When I first heard of the concept of the TV episode recap years ago, back during the internet's earlier days, I was pretty baffled. "How could a summary of an episode possibly be anywhere near as enjoyable as the episode itself?" I thought. But browsing through televisionwithoutpity -- a pioneer of the form -- I got my answer. The summaries were full of wit, insight, and trenchant commentary. Occasionally the humor reminded me of the format of the sitcom itself, an endless series of setups and satisfying payoffs.
There's a certain art form to summarizing TV, film, or any other cultural element, and former TWoP staff members like Tara Ariano, Joe Reid, and David T. Cole have totally mastered it. But is it possible to transfer this hybrid of humor and pop culture appreciation into an audio format? After listening to their podcast, Extra Hot Great, my answer is a resounding "Yes!"
I'd listened to these guys' previous podcast experiments before, and while the content was good, I found the audio quality sorely lacking. Thus, when I heard they'd be starting up a new project, I was fairly intrigued. After listening to a few episodes this past week, not only did the Extra Hot Great podcast blow away my expectations, but it has become my new podcast love. I am tearing through older episodes in a way I haven't for any podcast I've ever listened to, and I'm deeply sad that I will soon run out. (Note: While the sound quality isn't perfect, it's vastly improved from their earlier efforts and definitely listen-able).
So what makes this show compulsive listening? To start with, each of the guests is insanely knowledgeable about pop culture, to an extent that deeply intimidates me. And while I often find myself violently disagreeing with them (especially Tara), they're able to communicate their love for TV and film in a way that I find insightful, and that sometimes makes me think, "Hm, I never thought about that episode/moment/series that way before...but that's definitely the way I'm going to think about it from now on!" We should long for these "Aha!" moments in general, but to get them from a podcast is a special sort of gift.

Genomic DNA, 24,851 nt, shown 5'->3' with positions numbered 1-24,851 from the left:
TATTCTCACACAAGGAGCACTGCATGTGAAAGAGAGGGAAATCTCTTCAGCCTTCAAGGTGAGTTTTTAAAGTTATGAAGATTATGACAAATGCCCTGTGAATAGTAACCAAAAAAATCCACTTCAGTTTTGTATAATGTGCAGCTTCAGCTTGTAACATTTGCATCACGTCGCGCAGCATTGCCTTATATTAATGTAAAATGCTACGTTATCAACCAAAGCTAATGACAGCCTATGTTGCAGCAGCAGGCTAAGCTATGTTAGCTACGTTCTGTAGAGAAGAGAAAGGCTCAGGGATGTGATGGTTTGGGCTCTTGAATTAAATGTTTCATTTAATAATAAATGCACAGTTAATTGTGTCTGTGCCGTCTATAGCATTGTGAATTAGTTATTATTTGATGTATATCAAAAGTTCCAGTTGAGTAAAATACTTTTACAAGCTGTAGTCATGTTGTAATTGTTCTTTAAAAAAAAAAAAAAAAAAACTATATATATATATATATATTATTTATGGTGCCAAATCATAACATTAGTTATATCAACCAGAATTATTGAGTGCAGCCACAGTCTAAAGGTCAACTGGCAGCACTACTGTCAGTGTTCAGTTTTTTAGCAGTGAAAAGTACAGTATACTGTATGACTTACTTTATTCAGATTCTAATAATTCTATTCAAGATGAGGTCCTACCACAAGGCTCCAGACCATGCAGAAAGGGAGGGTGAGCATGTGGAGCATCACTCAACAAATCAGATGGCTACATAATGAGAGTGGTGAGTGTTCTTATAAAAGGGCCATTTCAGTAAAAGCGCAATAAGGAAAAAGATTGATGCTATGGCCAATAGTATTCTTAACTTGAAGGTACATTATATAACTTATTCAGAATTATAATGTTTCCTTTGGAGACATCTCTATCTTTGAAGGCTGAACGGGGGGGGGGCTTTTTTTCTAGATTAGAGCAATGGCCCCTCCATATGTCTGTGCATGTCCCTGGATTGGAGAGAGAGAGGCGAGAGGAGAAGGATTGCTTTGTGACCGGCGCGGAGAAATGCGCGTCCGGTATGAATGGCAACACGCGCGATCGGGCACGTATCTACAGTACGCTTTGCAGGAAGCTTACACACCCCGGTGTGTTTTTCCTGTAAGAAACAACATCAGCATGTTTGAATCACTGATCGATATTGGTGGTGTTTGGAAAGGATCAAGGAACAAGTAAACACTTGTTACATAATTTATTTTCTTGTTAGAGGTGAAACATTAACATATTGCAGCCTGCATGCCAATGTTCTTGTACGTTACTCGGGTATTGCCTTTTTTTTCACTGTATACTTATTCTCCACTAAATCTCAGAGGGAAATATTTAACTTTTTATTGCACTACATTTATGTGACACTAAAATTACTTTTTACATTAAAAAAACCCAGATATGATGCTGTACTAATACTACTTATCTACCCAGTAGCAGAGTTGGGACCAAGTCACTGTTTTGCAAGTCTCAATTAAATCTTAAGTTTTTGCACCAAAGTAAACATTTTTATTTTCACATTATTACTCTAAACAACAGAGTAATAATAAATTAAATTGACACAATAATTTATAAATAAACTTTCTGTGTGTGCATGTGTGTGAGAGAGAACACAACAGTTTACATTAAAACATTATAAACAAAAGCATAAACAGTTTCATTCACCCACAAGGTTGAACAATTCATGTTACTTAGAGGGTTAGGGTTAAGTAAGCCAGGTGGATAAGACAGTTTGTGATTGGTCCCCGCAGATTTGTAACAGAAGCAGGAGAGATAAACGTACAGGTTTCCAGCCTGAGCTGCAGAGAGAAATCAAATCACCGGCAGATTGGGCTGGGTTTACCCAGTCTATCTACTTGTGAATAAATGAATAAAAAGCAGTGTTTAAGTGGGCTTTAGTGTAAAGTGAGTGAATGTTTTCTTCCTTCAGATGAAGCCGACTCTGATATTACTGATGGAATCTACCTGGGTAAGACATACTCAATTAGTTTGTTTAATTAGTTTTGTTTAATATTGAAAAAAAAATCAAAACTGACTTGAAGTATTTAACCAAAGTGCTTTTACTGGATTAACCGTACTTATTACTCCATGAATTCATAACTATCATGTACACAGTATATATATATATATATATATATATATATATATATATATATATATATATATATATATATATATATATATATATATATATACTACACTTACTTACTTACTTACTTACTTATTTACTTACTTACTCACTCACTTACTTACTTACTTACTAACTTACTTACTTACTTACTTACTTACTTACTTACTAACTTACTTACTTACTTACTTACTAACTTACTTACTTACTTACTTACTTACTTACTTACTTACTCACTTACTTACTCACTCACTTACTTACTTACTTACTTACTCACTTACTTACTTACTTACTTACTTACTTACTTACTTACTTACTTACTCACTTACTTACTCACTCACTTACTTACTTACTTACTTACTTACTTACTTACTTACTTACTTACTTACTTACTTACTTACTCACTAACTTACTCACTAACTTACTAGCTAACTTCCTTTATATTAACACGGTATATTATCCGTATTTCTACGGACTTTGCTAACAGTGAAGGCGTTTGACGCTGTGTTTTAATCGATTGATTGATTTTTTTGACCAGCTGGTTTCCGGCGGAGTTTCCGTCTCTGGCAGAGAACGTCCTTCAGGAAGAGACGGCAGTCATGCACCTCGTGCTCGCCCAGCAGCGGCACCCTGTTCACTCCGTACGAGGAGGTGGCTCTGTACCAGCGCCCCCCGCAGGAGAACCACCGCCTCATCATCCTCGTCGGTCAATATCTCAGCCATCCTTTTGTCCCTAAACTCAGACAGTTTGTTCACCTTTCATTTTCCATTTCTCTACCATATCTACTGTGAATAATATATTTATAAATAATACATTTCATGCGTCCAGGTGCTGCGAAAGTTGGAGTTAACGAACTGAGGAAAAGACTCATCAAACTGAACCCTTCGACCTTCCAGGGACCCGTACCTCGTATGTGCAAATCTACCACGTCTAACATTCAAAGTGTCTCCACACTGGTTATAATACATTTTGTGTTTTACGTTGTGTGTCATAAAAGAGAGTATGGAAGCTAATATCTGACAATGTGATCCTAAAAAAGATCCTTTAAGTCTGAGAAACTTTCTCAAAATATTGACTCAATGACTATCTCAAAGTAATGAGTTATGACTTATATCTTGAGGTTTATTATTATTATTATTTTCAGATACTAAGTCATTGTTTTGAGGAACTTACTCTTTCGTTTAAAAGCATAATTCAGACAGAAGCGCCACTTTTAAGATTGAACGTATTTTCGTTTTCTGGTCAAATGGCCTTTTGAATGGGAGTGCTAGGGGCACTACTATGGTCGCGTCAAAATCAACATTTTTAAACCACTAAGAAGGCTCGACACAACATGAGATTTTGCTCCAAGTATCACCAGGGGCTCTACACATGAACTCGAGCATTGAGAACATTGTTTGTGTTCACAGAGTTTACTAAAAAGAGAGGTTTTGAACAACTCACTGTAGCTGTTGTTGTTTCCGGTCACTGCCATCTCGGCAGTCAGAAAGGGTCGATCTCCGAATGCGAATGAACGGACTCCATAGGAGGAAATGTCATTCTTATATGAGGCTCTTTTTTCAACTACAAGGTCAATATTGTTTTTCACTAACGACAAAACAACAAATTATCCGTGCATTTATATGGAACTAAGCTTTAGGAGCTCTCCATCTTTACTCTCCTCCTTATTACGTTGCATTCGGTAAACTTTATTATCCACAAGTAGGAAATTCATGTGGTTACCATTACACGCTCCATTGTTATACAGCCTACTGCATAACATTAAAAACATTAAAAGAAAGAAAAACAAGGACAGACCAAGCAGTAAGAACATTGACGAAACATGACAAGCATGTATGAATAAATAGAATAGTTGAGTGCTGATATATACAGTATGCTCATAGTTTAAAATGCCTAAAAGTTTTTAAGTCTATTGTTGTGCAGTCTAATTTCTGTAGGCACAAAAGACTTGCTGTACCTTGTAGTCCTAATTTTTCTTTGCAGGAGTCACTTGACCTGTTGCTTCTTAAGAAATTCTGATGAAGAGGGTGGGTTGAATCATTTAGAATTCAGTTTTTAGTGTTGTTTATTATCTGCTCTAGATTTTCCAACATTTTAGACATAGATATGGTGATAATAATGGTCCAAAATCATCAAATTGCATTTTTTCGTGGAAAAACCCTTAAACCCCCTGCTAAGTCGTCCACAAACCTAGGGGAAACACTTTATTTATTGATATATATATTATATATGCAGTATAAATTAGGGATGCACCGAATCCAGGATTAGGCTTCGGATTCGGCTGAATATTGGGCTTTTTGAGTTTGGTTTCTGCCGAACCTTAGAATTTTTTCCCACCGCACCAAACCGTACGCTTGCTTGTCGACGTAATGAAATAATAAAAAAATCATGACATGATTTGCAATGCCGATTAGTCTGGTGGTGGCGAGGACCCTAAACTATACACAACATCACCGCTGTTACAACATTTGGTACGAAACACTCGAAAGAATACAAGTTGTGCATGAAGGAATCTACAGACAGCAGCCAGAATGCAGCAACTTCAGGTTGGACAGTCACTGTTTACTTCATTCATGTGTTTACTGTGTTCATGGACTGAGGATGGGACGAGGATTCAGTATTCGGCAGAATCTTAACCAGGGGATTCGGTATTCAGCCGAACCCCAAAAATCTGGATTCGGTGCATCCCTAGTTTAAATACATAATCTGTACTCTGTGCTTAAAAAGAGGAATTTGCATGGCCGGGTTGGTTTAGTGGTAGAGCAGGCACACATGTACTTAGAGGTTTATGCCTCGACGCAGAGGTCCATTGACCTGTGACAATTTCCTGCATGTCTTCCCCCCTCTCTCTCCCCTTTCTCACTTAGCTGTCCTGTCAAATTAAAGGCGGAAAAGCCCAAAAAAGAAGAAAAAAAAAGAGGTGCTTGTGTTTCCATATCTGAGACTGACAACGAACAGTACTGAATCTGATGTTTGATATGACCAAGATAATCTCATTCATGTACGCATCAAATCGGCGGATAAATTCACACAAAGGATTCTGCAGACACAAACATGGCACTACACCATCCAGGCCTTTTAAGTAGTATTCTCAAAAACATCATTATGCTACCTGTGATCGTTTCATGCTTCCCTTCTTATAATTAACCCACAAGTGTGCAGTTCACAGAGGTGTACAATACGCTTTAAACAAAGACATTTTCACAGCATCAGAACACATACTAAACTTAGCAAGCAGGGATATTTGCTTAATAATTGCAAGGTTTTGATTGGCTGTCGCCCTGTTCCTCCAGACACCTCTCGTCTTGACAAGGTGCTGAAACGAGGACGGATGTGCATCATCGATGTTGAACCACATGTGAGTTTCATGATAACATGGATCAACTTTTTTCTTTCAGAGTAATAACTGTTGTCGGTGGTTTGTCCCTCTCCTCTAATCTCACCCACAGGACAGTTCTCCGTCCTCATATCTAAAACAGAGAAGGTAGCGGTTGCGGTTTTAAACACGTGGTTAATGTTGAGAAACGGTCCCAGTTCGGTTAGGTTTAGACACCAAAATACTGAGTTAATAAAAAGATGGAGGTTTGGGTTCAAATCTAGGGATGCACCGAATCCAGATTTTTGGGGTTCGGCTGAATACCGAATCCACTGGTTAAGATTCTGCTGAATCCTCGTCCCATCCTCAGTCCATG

In addition to discussing recent TV shows and films, there are also some great segments such as "The Canon" where one of the hosts tries to present the case to "canonize" a specific episode of a beloved show, as well as "Game Time," an ultra-nerdy game show segment that will make any TV junkie feel right at home. A plethora of (what I assume are) painstakingly collected sound clips from all the TV shows discussed are interspersed throughout each episode to spice up the proceedings. At its best, the Extra Hot Great podcast is a celebration of the love of pop culture. It's a wonderful reminder that these TV shows we spend hours watching each week can illustrate truths about ourselves and, hopefully, bring us together in some small way.
If you have any appreciation of pop culture, I'd urge you to give it a listen. I can't wait to hear more!
[P.S. Tara, if you end up reading this, I'd love to get you on my own podcast at some point. Let me know if you're interested.]